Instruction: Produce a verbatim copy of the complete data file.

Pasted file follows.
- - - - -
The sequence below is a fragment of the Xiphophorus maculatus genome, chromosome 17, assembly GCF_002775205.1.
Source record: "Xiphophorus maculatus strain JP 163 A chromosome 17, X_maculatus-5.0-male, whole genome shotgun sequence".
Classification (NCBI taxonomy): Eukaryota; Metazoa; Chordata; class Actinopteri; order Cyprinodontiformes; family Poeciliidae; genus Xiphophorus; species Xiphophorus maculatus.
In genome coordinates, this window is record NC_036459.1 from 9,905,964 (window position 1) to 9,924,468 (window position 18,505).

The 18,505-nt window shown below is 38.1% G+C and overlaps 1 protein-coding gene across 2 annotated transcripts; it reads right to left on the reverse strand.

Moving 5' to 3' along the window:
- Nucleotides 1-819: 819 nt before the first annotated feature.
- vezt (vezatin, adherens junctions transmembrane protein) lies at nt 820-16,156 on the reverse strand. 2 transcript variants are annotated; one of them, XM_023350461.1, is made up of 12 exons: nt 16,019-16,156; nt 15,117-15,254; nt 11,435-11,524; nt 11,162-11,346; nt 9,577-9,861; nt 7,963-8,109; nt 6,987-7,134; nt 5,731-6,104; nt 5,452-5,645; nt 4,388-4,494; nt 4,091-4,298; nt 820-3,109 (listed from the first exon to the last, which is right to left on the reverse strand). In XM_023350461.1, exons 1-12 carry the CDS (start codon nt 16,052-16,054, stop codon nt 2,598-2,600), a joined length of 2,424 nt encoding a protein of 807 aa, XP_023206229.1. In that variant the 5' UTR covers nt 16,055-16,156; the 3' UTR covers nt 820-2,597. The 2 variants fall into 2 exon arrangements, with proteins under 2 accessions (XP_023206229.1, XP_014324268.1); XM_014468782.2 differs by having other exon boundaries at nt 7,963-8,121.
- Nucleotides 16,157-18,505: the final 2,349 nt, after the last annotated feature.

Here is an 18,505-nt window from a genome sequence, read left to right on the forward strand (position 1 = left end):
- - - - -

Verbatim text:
The sequence below is a fragment of the Xiphophorus maculatus genome, chromosome 17, assembly GCF_002775205.1.
Source record: "Xiphophorus maculatus strain JP 163 A chromosome 17, X_maculatus-5.0-male, whole genome shotgun sequence".
Classification (NCBI taxonomy): Eukaryota; Metazoa; Chordata; class Actinopteri; order Cyprinodontiformes; family Poeciliidae; genus Xiphophorus; species Xiphophorus maculatus.
In genome coordinates, this window is record NC_036459.1 from 9,905,964 (window position 1) to 9,924,468 (window position 18,505).

The 18,505-nt window shown below is 38.1% G+C and overlaps 1 protein-coding gene across 2 annotated transcripts; it reads right to left on the reverse strand.

Moving 5' to 3' along the window:
- Nucleotides 1-819: 819 nt before the first annotated feature.
- vezt (vezatin, adherens junctions transmembrane protein) lies at nt 820-16,156 on the reverse strand. 2 transcript variants are annotated; one of them, XM_023350461.1, is made up of 12 exons: nt 16,019-16,156; nt 15,117-15,254; nt 11,435-11,524; nt 11,162-11,346; nt 9,577-9,861; nt 7,963-8,109; nt 6,987-7,134; nt 5,731-6,104; nt 5,452-5,645; nt 4,388-4,494; nt 4,091-4,298; nt 820-3,109 (listed from the first exon to the last, which is right to left on the reverse strand). In XM_023350461.1, exons 1-12 carry the CDS (start codon nt 16,052-16,054, stop codon nt 2,598-2,600), a joined length of 2,424 nt encoding a protein of 807 aa, XP_023206229.1. In that variant the 5' UTR covers nt 16,055-16,156; the 3' UTR covers nt 820-2,597. The 2 variants fall into 2 exon arrangements, with proteins under 2 accessions (XP_023206229.1, XP_014324268.1); XM_014468782.2 differs by having other exon boundaries at nt 7,963-8,121.
- Nucleotides 16,157-18,505: the final 2,349 nt, after the last annotated feature.

Here is an 18,505-nt window from a genome sequence, read left to right on the forward strand (position 1 = left end):